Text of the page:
Sunday, 6 October 2013

Gili Air and Bali

After the harrowing experience with the mooring, the rest of the time spent at Gili AIr was sheer bliss - the most difficult decisions were which restaurant to choose for lunch and then dinner. The island was a back packers delight with boat loads of them coming and going between there and Lombok, only a stone's throw away. A dirt track ran around the island which was shared by pedestrians, cyclists and pony and trap, the only forms of transport available. There was much construction going on with new buildings popping up everywhere (Indonesian style....). It is obviously becoming a tourist destination and they are rushing to cater to the growing numbers of tourists arriving there.

Paved roadway around the main part of town - after that it becomes dirt.

Pony and trap - the only form of transport other than bicycle
  Our view from 'Sundowners' on the beach

 Building made entirely from Bamboo

Pete looking relaxed after a hard day on the boat......yeah right!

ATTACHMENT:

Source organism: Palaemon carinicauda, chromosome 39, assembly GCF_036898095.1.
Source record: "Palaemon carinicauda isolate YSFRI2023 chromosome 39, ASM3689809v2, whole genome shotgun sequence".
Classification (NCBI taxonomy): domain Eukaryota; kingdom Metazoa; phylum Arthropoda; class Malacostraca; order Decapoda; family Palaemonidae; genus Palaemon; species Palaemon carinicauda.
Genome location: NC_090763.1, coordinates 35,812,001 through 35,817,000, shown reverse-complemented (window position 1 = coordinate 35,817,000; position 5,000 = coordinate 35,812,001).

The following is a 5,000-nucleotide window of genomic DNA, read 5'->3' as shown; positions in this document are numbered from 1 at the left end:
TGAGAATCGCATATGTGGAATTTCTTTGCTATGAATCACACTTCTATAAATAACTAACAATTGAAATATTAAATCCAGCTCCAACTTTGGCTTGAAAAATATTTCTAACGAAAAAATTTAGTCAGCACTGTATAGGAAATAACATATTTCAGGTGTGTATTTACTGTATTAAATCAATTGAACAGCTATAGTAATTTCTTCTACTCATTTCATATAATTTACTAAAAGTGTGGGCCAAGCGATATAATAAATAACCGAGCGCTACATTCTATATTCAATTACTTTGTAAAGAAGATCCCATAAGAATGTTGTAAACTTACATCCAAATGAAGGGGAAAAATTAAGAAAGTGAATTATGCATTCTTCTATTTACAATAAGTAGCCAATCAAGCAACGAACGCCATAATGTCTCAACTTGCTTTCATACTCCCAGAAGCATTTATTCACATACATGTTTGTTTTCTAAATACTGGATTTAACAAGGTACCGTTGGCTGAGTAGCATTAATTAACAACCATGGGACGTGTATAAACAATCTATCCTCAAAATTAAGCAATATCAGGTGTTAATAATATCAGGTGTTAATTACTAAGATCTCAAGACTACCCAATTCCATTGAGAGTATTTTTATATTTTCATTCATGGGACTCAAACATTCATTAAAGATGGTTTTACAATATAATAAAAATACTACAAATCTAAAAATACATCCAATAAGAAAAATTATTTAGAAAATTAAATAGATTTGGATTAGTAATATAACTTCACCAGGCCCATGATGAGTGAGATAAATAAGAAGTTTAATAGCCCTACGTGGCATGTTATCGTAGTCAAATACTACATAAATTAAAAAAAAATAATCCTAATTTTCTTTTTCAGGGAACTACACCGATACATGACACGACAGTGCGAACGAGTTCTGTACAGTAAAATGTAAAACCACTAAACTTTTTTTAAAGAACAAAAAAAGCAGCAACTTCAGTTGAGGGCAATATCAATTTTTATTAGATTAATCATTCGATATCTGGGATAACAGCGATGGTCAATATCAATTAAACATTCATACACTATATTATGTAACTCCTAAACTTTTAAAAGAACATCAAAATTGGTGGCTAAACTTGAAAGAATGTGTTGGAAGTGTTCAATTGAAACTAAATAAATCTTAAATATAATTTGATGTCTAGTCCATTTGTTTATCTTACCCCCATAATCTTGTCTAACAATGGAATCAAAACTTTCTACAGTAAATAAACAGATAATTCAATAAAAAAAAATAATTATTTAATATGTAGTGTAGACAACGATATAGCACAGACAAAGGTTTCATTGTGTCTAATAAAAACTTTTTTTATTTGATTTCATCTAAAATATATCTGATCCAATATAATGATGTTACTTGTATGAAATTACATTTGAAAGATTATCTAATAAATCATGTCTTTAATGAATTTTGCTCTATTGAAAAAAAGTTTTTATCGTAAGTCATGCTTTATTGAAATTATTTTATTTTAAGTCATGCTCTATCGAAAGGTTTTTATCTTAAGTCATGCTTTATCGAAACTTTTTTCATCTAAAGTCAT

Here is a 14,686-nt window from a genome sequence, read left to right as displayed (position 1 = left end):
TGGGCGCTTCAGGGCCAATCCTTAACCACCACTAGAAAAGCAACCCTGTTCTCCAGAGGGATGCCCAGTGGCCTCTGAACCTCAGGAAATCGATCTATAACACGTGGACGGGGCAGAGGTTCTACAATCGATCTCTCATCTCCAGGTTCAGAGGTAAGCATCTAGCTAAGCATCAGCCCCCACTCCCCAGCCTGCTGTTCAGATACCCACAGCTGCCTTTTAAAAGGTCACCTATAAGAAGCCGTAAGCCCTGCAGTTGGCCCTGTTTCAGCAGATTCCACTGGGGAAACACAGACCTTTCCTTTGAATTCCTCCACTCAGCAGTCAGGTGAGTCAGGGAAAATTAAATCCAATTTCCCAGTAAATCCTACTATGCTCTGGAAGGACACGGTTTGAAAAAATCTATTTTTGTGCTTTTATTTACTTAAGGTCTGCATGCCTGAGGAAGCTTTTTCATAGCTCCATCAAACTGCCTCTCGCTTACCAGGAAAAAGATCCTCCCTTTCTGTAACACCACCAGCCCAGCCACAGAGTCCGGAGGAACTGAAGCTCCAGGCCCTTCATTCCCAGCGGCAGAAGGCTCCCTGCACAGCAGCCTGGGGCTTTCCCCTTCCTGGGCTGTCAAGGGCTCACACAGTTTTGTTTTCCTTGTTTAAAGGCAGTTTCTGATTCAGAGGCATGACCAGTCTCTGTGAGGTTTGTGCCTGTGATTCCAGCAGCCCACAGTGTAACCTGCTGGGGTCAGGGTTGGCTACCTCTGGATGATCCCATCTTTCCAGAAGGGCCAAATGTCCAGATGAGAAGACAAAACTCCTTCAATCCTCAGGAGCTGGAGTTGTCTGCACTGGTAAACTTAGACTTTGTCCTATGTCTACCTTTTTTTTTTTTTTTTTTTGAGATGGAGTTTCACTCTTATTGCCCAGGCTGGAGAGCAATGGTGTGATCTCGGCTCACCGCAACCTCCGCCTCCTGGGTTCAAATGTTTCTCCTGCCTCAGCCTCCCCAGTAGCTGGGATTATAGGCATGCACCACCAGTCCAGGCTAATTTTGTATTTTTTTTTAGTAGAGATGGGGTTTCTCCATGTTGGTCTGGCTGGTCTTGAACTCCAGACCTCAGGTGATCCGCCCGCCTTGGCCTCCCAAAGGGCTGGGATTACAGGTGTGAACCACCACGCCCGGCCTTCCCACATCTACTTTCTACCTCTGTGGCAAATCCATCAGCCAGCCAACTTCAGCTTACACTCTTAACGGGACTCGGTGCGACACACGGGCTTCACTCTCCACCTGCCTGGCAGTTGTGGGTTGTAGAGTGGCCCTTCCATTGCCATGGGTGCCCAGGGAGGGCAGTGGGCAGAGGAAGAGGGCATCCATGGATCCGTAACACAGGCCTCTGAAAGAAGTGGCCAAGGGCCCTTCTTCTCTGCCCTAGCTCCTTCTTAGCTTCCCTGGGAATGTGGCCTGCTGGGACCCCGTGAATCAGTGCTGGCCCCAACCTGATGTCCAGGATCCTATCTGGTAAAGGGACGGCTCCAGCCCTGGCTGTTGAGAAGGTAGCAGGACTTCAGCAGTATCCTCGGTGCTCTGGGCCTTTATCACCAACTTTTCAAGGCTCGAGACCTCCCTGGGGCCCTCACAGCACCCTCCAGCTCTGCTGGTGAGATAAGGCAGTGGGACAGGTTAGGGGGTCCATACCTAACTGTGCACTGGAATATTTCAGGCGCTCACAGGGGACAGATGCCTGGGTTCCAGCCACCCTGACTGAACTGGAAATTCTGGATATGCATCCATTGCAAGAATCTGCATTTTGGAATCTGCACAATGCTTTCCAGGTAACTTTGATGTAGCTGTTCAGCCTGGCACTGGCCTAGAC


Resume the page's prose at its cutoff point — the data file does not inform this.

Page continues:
The beachfront restaurants - so many to choose from !

After 4 days there, it was time to up anchor and head for Bali. We had good winds coning out of Gili Air across the strait but no sooner were we in the lee of Bali, it was back to motoring. A 3.00am start, our little convoy of 4 boats soon met up with others en route and mid afternoon 8 of us arrived at Lovina Beach to join 30 rally yachts already there. This was the main stop to renew our visas which we knew would take a few days to process, so we had expected the anchorage to be busy. Locals in their spider boats placed themselves on the edge of the reef at the entrance to the anchorage guiding us into safe water. This boat then became our contact for fuel, water, laundry etc. After dropping anchor, we went ashore and gave our passports to Sam to get the ball rolling for the visa extensions. The smell of incense everywhere was truly Balinese, along with the offerings of food and flowers at the front step of each house or shop.  "Looking, looking .... Come look my shop" "You want massaaage.......?" "Transport - you want taxi?" It is so quintessential Bali.